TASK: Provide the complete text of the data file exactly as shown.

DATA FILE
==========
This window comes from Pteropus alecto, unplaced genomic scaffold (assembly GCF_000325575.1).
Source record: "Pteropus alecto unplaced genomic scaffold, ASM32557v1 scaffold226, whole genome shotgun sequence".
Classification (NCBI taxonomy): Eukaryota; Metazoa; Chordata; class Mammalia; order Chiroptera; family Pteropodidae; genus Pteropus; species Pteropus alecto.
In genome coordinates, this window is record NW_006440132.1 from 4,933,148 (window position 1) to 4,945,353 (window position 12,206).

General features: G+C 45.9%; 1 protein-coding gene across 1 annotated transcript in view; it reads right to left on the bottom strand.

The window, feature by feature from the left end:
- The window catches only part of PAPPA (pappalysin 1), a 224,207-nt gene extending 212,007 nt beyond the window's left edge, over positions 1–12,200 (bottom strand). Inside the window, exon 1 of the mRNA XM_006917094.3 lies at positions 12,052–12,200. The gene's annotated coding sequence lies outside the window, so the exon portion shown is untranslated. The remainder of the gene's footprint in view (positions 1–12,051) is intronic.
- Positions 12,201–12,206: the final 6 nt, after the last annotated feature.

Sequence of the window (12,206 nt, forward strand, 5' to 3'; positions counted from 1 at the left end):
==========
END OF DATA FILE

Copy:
This window comes from Pteropus alecto, unplaced genomic scaffold (assembly GCF_000325575.1).
Source record: "Pteropus alecto unplaced genomic scaffold, ASM32557v1 scaffold226, whole genome shotgun sequence".
Classification (NCBI taxonomy): Eukaryota; Metazoa; Chordata; class Mammalia; order Chiroptera; family Pteropodidae; genus Pteropus; species Pteropus alecto.
In genome coordinates, this window is record NW_006440132.1 from 4,933,148 (window position 1) to 4,945,353 (window position 12,206).

General features: G+C 45.9%; 1 protein-coding gene across 1 annotated transcript in view; it reads right to left on the bottom strand.

The window, feature by feature from the left end:
- The window catches only part of PAPPA (pappalysin 1), a 224,207-nt gene extending 212,007 nt beyond the window's left edge, over positions 1–12,200 (bottom strand). Inside the window, exon 1 of the mRNA XM_006917094.3 lies at positions 12,052–12,200. The gene's annotated coding sequence lies outside the window, so the exon portion shown is untranslated. The remainder of the gene's footprint in view (positions 1–12,051) is intronic.
- Positions 12,201–12,206: the final 6 nt, after the last annotated feature.

Sequence of the window (12,206 nt, forward strand, 5' to 3'; positions counted from 1 at the left end):